‘August: Osage County’ receives high reviews

Katie Pryor
Assoc. Arts & Culture Editor

There’s a common phrase that goes “Don’t judge a book by its cover.” The same can be said about movies, or in other words, “Don’t judge a movie by its trailer.” This phrase can especially be true for the dramedy “August: Osage County.” The trailers and commercials for it portray it as a light-hearted dysfunctional family movie with Meryl Streep, Julia Roberts and an all-grown-up Abigail Breslin, but for people who have seen the movie, or even Tracy Letts’ Pulitzer Prize-winning play it’s based on, they know this film is anything but. In fact, it’s the polar opposite of a feel-good movie, but that doesn’t stop it from being a darkly funny yet touching and riveting story.

Julia Roberts and Meryl Streep fight over differences after their reunion because of a death in the family.
Julia Roberts and Meryl Streep fight over differences after their reunion because of a death in the family.

As the film opens, the audience is introduced to the patriarch of the Weston clan, Beverly Weston (Sam Shepard), an alcoholic poet, and Violet (Meryl Streep), his lewd-mouthed, pill-popping wife who is suffering cancer. Much to Violet’s disapproval, Bev hires a woman named Johnna as a live-in cook and caregiver for Violet. Not long afterwards, the Weston clan reunites in Osage County, Oklahoma, in the wake of Bev’s disappearance and suicide, and they all have brought their own secrets, grudges, and family pains along with them to Violet’s home. Among the arrivals are Violet and Bev’s three daughters, Barbara (Julia Roberts), Ivy (Julianne Nicholson), and Karen (Juliette Lewis). Ivy is the only daughter that has stayed close to home to keep an eye on her parents, while her other sisters have gone off on their own paths. Barbara comes from Colorado with her teenage daughter Jean (Abigail Breslin) and estranged husband Bill (Ewan McGregor) in tow. Karen, who is the youngest daughter as well as the more ditzy and carefree one, brings her womanizing fiancé (Dermot Mulroney) to the funeral. Violet’s sister Mattie Fae (Margo Martindale), whom Violet shares a very close bond with, arrives with her husband Charlie (Chris Cooper), and their hapless, socially awkward son Little Charles (Benedict Cumberbatch) unfortunately misses his uncle’s funeral after he misses his bus to Oklahoma.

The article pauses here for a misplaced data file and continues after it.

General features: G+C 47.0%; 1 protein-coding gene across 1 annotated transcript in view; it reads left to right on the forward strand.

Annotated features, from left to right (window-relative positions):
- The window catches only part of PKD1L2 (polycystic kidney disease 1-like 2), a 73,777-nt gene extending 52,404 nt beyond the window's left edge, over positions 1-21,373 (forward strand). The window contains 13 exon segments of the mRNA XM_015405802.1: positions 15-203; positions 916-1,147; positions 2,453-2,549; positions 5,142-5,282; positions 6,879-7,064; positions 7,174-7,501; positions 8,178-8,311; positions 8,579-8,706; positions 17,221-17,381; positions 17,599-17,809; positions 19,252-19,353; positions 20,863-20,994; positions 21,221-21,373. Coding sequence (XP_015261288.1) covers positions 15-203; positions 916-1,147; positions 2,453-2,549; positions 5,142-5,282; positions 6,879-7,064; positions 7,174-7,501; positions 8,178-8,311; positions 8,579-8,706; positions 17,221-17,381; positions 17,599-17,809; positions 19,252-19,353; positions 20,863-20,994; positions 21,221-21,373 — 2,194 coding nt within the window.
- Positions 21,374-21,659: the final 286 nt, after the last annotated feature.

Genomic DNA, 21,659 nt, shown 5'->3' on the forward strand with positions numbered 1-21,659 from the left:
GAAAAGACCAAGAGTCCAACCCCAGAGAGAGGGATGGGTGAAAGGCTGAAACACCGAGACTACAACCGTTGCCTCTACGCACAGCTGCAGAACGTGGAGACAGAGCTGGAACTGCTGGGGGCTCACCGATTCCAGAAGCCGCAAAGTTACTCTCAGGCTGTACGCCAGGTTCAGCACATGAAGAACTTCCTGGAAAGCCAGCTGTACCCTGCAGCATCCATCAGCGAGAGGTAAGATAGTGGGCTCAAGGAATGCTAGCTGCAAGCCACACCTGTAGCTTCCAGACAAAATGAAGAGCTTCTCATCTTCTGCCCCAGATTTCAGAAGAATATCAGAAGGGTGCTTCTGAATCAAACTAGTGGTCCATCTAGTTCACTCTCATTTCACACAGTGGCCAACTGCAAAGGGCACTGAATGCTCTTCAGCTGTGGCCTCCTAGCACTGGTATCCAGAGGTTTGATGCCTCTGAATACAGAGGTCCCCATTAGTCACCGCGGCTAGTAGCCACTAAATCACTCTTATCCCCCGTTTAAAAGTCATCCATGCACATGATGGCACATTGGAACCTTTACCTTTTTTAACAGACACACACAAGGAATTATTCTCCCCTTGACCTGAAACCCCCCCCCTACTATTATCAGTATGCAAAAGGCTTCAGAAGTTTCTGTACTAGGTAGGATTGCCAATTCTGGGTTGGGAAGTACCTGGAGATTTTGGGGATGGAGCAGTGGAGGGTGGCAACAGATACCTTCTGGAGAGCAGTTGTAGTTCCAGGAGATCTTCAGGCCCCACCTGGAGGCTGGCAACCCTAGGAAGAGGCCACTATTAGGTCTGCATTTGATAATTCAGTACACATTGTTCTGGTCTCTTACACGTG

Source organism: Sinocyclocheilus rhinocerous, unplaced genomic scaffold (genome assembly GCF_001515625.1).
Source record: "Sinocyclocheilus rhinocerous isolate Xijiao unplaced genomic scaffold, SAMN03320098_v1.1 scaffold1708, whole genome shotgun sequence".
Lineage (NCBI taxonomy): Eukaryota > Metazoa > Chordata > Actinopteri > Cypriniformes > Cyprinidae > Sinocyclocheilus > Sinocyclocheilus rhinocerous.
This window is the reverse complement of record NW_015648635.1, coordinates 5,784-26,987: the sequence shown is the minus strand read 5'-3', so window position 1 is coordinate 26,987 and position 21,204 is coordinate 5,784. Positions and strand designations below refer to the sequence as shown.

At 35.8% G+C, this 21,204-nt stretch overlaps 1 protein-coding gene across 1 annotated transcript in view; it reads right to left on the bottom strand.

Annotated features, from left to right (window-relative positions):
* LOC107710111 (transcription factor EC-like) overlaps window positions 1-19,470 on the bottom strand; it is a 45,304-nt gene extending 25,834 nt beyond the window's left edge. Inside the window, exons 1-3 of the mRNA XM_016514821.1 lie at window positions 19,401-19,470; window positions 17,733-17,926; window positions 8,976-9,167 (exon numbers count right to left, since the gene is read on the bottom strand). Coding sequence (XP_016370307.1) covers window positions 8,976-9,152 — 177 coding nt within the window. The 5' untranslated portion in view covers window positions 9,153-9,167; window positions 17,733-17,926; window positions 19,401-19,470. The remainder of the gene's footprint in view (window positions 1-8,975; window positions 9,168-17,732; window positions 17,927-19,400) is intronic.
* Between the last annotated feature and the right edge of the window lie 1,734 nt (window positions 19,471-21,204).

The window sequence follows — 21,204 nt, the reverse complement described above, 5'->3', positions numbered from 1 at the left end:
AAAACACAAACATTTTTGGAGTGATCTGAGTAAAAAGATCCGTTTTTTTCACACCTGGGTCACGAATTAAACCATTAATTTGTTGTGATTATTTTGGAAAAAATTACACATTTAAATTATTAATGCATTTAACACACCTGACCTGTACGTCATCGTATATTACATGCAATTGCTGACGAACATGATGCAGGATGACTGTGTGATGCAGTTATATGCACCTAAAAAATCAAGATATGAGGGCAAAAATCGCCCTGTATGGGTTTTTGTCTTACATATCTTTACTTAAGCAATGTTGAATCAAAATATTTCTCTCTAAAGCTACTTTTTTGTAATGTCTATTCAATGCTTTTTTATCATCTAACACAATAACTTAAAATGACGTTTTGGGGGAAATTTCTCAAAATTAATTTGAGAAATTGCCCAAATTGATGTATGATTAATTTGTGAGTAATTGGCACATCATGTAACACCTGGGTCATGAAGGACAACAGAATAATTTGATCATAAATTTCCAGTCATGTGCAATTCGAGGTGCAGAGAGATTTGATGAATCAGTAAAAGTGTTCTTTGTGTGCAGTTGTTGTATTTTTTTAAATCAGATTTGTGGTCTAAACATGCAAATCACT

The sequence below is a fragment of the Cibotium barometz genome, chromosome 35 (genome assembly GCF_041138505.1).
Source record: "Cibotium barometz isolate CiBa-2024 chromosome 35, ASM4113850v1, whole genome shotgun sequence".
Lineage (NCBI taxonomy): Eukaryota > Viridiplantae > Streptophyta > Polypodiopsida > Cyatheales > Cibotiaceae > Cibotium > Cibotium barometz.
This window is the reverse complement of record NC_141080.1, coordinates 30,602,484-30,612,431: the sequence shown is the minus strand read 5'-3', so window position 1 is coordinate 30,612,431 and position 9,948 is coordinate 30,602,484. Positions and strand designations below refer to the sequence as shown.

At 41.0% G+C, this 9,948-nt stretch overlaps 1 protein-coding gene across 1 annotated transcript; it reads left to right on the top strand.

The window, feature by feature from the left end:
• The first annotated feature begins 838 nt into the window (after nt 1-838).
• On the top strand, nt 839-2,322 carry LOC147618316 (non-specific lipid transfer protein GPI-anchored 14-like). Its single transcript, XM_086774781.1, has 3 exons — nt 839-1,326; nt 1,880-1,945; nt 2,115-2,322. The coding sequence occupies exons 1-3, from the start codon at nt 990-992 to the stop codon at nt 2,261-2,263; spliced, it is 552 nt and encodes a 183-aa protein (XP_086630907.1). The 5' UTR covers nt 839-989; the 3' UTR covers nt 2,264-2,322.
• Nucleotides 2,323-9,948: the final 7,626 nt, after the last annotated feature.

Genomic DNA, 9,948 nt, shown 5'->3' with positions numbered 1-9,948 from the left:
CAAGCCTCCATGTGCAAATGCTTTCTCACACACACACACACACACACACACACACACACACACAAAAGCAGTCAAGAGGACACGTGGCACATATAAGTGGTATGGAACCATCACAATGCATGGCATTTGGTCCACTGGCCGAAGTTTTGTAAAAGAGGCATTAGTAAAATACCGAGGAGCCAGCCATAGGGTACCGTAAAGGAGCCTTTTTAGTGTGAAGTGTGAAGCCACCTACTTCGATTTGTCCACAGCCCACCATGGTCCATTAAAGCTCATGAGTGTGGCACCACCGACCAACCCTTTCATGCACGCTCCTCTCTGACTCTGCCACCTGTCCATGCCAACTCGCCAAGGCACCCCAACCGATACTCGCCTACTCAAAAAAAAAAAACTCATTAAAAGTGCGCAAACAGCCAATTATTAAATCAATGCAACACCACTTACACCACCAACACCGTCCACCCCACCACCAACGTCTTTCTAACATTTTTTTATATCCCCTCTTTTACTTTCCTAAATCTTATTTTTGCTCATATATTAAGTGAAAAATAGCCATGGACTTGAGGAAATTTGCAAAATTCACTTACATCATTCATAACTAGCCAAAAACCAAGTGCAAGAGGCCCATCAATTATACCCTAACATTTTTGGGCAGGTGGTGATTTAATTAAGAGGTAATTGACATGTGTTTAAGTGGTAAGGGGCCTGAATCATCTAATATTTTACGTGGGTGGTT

As mentioned before, there are many secrets and unhealed wounds in the Weston family, and they all come to light in this film. Violet’s daughters try to deal with their mother’s drug-fueled rants, guilt trips and “back in my day” criticisms about their choices of lifestyles. She even tells Barbara that she was her father’s favorite and claims that she broke his heart when she left Osage County. Barbara’s husband had an affair with a younger woman and they can barely stand being in the same house as each other. Ivy is having an affair with her cousin Little Charles, and that affair comes close to being exposed throughout this film. Even Mattie Fae, who can be as brash as her sister but has her life and health much more intact, has her own secrets that could tear the family apart.
This movie is all about the cast, and there is never a dull moment in this movie with these types of actors playing these types of people. They all get their moments to shine and really make this movie. Lewis pulls off being the silly and somewhat delusional Karen, and Cooper is understated as the film’s lone voice of reason who can’t understand why everyone can’t just get along.
Streep and Roberts are definitely the best two performances in the film. Streep’s raw, riveting performance as Violet, which has earned her her 18th Oscar nomination, carefully yet impressively walks the line between savage and emotionally scarred, whether she’s in one of her drug-fueled hazes, slurring insults at family members, or even opening up to her daughters about her own upbringing. Her character may be vicious, viper-tongued and hardly ever sober, but there’s also a sadness and desperation behind it all.
Roberts as control-freak Barbara is an unpredictable whirlpool of anger, both towards her mother and herself, and seems to hold a bigger grudge against Violet than her sisters. This is especially made clear during an argument at the post-funeral dinner that ends with Barbara hurling herself on her mother, trying to strangle her bottle of prescription medicine from her and screaming “I’m running things now!” However, the audience also comes at the depressing realization that this is a woman who was desperate to escape her dysfunctional past and family life, and even despite all that, she still managed to wind up just like her mother.
With its sharp script, seamless direction and flawless cast, “August: Osage County” is definitely a movie worth seeing. While it definitely has its funny moments, its dramatic moments and character realizations hit like a truck. It’s engaging, darkly comedic, and unapologically abrasive.
“August: Osage County” is still playing in theaters. It has been nominated for two Oscars: Meryl Streep for Best Actress and Julia Roberts for Best Supporting Actress.